Collision Detection In Javascript 3D Physics using Ammo.js and Three.js

Introduction

First, obtain the libraries for three.js and ammo.js. Three.js can be gotten from https://threejs.org/build/three.js while for ammo.js, download the repo from https://github.com/kripken/ammo.js, then go to the build folder for the ammo.js file.

Create your project folder and give it any name of your choice. In it create an index.html file and a “js” folder that is to contain the three.js and ammo.js files.

Heads-up: There is going to be a lot of copying and pasting if you are to follow along with this tutorial. And don’t be scared, this article is not as voluminous as it looks.

Contact Manifold Check

overlappingPairCache = new Ammo.btDbvtBroadphase()

“Dbvt” in the name stands for dynamic bounding volume tree

dispatcher = new Ammo.btCollisionDispatcher(collisionConfiguration)
if( distance > 0.0 ) continue;
ball.userData.physicsBody = ballPhysicsBody;
body.threeObject = wall;
body.threeObject = ball;
let contactManifold = dispatcher.getManifoldByIndexInternal( i );
let rb0 = Ammo.castObject( contactManifold.getBody0(), Ammo.btRigidBody );
let rb1 = Ammo.castObject( contactManifold.getBody1(), Ammo.btRigidBody );
let threeObject0 = rb0.threeObject;
let threeObject1 = rb1.threeObject;
if ( ! threeObject0 && ! threeObject1 ) continue;let userData0 = threeObject0 ? threeObject0.userData : null;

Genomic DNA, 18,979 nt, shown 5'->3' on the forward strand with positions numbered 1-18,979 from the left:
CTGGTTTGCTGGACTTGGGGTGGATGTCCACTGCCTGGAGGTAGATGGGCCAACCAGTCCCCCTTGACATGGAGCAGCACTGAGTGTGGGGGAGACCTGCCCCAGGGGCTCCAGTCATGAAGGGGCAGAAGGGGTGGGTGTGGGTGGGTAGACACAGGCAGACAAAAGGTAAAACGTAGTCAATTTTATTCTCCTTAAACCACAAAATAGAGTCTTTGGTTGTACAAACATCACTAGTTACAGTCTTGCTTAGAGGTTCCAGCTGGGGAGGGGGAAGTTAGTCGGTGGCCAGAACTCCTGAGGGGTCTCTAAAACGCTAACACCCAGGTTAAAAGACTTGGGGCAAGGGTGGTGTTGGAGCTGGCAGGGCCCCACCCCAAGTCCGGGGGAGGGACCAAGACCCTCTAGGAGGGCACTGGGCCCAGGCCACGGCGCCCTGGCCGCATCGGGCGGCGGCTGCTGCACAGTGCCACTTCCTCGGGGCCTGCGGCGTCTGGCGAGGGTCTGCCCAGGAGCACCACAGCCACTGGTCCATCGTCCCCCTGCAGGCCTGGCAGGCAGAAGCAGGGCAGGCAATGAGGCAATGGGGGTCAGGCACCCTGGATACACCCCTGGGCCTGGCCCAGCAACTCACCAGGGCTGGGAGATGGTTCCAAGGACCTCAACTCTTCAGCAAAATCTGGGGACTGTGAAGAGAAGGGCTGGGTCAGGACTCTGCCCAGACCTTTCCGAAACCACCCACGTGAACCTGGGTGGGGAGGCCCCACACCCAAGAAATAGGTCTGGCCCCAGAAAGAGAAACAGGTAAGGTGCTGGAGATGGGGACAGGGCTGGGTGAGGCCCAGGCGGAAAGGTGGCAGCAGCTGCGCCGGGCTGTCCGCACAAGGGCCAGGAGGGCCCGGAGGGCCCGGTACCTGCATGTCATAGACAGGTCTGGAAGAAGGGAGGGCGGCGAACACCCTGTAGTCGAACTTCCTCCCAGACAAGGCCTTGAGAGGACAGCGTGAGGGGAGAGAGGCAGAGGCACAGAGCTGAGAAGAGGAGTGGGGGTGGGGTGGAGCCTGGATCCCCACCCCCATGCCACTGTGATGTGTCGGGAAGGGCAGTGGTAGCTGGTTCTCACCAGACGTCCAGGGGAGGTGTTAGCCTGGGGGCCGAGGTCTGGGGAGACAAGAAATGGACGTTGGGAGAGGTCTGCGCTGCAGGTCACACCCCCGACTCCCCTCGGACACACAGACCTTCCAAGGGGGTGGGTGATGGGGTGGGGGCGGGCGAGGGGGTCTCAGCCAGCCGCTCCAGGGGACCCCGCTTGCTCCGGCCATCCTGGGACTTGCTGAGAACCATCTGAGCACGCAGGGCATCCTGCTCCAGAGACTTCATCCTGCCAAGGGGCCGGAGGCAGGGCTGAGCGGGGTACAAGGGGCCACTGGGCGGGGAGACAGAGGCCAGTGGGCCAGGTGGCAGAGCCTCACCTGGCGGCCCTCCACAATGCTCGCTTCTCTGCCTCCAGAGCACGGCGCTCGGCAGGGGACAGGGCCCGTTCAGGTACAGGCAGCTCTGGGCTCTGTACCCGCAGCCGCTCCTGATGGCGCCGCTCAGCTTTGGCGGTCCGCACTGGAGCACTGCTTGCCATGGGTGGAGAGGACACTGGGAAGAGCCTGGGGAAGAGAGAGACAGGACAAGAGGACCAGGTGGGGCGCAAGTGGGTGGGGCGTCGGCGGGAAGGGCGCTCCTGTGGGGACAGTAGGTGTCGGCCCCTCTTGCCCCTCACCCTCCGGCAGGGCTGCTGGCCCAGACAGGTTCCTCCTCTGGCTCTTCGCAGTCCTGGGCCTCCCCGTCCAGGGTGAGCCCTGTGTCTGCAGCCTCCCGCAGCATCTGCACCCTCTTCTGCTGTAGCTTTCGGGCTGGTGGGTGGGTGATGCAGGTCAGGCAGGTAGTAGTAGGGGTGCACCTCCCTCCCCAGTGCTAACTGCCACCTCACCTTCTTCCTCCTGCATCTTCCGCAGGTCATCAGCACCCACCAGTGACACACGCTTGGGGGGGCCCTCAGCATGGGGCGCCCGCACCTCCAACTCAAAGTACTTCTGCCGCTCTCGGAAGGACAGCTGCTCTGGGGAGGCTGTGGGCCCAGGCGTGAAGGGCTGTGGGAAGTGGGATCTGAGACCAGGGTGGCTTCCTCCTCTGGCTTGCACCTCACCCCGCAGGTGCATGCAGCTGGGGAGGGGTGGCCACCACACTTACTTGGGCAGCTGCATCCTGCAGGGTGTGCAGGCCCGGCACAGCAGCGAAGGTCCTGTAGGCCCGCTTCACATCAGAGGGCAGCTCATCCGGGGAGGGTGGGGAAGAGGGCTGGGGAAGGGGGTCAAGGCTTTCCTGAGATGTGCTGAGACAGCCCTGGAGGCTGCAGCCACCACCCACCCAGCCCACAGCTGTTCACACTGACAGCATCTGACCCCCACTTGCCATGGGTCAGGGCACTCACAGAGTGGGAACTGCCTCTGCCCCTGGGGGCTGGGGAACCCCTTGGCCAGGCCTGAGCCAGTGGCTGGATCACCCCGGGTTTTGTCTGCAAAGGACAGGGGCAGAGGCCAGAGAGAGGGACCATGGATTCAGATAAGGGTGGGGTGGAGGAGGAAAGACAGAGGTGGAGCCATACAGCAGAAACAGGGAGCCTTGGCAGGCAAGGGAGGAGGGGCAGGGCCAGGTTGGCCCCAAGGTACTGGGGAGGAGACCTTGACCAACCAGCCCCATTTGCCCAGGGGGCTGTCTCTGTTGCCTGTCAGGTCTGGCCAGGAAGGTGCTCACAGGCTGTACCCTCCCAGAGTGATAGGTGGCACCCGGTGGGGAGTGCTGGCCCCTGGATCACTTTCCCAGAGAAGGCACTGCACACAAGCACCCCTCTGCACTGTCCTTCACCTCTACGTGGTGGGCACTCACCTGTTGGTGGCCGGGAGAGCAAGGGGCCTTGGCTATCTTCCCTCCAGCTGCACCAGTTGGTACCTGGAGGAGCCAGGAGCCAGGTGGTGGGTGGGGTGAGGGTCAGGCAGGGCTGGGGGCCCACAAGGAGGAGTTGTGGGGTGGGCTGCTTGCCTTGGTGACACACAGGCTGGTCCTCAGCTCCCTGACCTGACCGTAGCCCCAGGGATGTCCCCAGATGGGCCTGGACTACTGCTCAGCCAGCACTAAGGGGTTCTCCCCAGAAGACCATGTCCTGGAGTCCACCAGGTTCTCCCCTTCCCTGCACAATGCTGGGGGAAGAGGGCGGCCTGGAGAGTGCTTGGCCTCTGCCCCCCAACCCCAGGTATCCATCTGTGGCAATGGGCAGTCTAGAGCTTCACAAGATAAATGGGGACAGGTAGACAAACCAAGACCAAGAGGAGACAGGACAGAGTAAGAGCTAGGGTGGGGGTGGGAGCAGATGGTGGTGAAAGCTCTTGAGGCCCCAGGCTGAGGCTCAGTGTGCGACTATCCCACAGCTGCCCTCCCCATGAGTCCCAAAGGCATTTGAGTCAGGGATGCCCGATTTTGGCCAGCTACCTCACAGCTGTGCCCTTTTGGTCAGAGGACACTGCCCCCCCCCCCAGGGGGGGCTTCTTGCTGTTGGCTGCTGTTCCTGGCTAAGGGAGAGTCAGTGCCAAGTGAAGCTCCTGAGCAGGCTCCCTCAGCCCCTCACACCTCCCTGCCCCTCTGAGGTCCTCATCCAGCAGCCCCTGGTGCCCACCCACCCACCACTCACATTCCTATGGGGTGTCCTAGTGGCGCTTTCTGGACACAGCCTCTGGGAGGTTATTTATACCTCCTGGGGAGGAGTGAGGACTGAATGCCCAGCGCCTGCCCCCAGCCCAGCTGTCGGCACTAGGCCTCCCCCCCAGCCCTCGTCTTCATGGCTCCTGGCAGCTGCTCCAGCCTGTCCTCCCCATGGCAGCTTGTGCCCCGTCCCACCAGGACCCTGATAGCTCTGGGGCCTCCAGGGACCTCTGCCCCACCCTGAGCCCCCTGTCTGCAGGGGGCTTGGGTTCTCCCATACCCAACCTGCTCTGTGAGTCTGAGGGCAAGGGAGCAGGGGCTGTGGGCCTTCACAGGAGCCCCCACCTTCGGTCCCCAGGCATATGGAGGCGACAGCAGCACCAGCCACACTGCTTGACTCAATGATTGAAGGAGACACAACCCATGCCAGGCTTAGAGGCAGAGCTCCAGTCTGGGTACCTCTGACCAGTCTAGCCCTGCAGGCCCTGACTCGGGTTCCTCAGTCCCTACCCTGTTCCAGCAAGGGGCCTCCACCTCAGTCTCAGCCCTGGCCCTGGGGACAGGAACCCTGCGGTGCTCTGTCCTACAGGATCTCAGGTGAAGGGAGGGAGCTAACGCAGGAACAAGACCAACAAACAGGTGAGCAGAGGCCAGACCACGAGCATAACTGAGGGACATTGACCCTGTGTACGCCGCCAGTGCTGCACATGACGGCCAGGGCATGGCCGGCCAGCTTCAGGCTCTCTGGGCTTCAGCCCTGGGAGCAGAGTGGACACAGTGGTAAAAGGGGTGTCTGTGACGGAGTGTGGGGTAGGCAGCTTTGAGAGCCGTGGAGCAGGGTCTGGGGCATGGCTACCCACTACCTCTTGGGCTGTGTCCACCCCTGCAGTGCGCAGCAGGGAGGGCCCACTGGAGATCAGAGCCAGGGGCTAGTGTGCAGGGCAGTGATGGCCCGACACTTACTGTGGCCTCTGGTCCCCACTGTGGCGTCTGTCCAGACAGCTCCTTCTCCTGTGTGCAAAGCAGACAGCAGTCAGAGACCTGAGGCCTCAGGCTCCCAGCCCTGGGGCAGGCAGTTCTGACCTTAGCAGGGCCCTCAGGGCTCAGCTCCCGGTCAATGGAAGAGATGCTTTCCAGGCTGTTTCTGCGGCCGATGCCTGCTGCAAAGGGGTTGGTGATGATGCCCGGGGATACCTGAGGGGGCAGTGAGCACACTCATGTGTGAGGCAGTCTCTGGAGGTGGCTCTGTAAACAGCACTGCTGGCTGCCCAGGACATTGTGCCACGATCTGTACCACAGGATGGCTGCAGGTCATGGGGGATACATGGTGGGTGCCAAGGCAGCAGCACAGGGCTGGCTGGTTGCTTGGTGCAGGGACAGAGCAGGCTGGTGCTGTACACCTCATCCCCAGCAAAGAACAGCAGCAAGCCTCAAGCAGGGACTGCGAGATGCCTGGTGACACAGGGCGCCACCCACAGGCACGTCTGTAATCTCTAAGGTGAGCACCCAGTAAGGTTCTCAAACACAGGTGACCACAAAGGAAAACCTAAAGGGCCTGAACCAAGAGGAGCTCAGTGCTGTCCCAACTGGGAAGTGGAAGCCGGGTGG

let userData1 = threeObject1 ? threeObject1.userData : null;
let tag0 = userData0 ? userData0.tag : "none";
let tag1 = userData1 ? userData1.tag : "none";
if( distance > 0.0 ) continue;
let velocity0 = rb0.getLinearVelocity();
let velocity1 = rb1.getLinearVelocity();
let worldPos0 = contactPoint.get_m_positionWorldOnA();
let worldPos1 = contactPoint.get_m_positionWorldOnB();
let localPos0 = contactPoint.get_m_localPointA();
let localPos1 = contactPoint.get_m_localPointB();
console.log({manifoldIndex: i, contactIndex: j, distance: distance});
console.log({
manifoldIndex: i,
contactIndex: j,
distance: distance,
object0:{
tag: tag0,
velocity: {x: velocity0.x(), y: velocity0.y(), z: velocity0.z()},
worldPos: {x: worldPos0.x(), y: worldPos0.y(), z: worldPos0.z()},
localPos: {x: localPos0.x(), y: localPos0.y(), z: localPos0.z()}
},
object1:{
tag: tag1,
velocity: {x: velocity1.x(), y: velocity1.y(), z: velocity1.z()},
worldPos: {x: worldPos1.x(), y: worldPos1.y(), z: worldPos1.z()},
localPos: {x: localPos1.x(), y: localPos1.y(), z: localPos1.z()}
}
});

ContactTest

let cbContactResult;
float addSingleResult( 
[Ref] btManifoldPoint cp,
[Const] btCollisionObjectWrapper colObj0Wrap,
long partId0,
long index0,
[Const] btCollisionObjectWrapper colObj1Wrap,
long partId1,
long index1 )
setupContactResultCallback();
physicsWorld.contactTest( ball.userData.physicsBody , cbContactResult );

Remember that your query object ( in our case the ball ) does not have to be part of the physics world for contactTest to work. However you'd have to update the transform yourself to get accurate results.

ContactPairTest

As with contactTest, the two physics objects do not need to be part of the physics world.

let redTile, cbContactPairResult;
if( tile.name == "red"){  mesh.userData.physicsBody = body;
redTile = mesh;
}
case 74://J
jump();
break;

Conclusion

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